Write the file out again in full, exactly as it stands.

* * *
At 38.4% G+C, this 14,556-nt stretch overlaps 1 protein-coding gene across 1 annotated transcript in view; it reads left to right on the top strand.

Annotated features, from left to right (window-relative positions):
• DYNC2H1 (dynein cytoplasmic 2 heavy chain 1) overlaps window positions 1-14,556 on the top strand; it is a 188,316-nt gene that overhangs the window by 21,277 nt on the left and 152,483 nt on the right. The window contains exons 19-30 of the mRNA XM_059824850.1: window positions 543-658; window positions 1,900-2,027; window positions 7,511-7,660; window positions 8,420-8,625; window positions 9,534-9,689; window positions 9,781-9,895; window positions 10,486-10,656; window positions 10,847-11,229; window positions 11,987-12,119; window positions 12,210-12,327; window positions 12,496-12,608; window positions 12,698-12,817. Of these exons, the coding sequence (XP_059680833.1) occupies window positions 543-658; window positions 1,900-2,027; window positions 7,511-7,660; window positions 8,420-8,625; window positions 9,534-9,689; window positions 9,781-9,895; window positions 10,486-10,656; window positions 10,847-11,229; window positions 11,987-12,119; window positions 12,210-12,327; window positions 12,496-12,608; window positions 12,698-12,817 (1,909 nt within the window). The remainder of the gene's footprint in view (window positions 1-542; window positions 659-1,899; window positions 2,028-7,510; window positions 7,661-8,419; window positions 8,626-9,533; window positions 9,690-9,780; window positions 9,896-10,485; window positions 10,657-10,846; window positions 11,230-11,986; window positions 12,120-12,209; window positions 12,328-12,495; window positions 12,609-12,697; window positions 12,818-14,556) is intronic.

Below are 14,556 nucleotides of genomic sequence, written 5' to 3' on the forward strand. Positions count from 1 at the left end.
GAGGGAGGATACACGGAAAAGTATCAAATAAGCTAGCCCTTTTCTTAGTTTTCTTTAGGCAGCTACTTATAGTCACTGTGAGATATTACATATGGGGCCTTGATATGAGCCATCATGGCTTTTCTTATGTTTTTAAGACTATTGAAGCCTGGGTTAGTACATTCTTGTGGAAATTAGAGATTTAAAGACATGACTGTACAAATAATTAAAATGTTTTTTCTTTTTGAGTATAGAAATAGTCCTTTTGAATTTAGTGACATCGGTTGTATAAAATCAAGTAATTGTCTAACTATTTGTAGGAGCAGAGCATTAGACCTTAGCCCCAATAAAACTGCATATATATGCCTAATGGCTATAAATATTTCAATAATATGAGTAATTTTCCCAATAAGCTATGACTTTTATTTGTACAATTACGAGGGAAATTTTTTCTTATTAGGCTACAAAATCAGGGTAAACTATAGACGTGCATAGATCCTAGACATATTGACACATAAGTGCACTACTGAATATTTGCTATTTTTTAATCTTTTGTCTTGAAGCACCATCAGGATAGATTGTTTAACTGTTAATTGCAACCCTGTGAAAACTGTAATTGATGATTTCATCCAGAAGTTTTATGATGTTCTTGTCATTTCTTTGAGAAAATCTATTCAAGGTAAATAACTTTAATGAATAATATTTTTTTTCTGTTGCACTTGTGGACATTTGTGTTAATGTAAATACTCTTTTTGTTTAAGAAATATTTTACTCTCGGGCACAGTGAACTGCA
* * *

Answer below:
At 38.4% G+C, this 14,556-nt stretch overlaps 1 protein-coding gene across 1 annotated transcript in view; it reads left to right on the top strand.

Annotated features, from left to right (window-relative positions):
• DYNC2H1 (dynein cytoplasmic 2 heavy chain 1) overlaps window positions 1-14,556 on the top strand; it is a 188,316-nt gene that overhangs the window by 21,277 nt on the left and 152,483 nt on the right. The window contains exons 19-30 of the mRNA XM_059824850.1: window positions 543-658; window positions 1,900-2,027; window positions 7,511-7,660; window positions 8,420-8,625; window positions 9,534-9,689; window positions 9,781-9,895; window positions 10,486-10,656; window positions 10,847-11,229; window positions 11,987-12,119; window positions 12,210-12,327; window positions 12,496-12,608; window positions 12,698-12,817. Of these exons, the coding sequence (XP_059680833.1) occupies window positions 543-658; window positions 1,900-2,027; window positions 7,511-7,660; window positions 8,420-8,625; window positions 9,534-9,689; window positions 9,781-9,895; window positions 10,486-10,656; window positions 10,847-11,229; window positions 11,987-12,119; window positions 12,210-12,327; window positions 12,496-12,608; window positions 12,698-12,817 (1,909 nt within the window). The remainder of the gene's footprint in view (window positions 1-542; window positions 659-1,899; window positions 2,028-7,510; window positions 7,661-8,419; window positions 8,626-9,533; window positions 9,690-9,780; window positions 9,896-10,485; window positions 10,657-10,846; window positions 11,230-11,986; window positions 12,120-12,209; window positions 12,328-12,495; window positions 12,609-12,697; window positions 12,818-14,556) is intronic.

Below are 14,556 nucleotides of genomic sequence, written 5' to 3' on the forward strand. Positions count from 1 at the left end.
GAGGGAGGATACACGGAAAAGTATCAAATAAGCTAGCCCTTTTCTTAGTTTTCTTTAGGCAGCTACTTATAGTCACTGTGAGATATTACATATGGGGCCTTGATATGAGCCATCATGGCTTTTCTTATGTTTTTAAGACTATTGAAGCCTGGGTTAGTACATTCTTGTGGAAATTAGAGATTTAAAGACATGACTGTACAAATAATTAAAATGTTTTTTCTTTTTGAGTATAGAAATAGTCCTTTTGAATTTAGTGACATCGGTTGTATAAAATCAAGTAATTGTCTAACTATTTGTAGGAGCAGAGCATTAGACCTTAGCCCCAATAAAACTGCATATATATGCCTAATGGCTATAAATATTTCAATAATATGAGTAATTTTCCCAATAAGCTATGACTTTTATTTGTACAATTACGAGGGAAATTTTTTCTTATTAGGCTACAAAATCAGGGTAAACTATAGACGTGCATAGATCCTAGACATATTGACACATAAGTGCACTACTGAATATTTGCTATTTTTTAATCTTTTGTCTTGAAGCACCATCAGGATAGATTGTTTAACTGTTAATTGCAACCCTGTGAAAACTGTAATTGATGATTTCATCCAGAAGTTTTATGATGTTCTTGTCATTTCTTTGAGAAAATCTATTCAAGGTAAATAACTTTAATGAATAATATTTTTTTTCTGTTGCACTTGTGGACATTTGTGTTAATGTAAATACTCTTTTTGTTTAAGAAATATTTTACTCTCGGGCACAGTGAACTGCA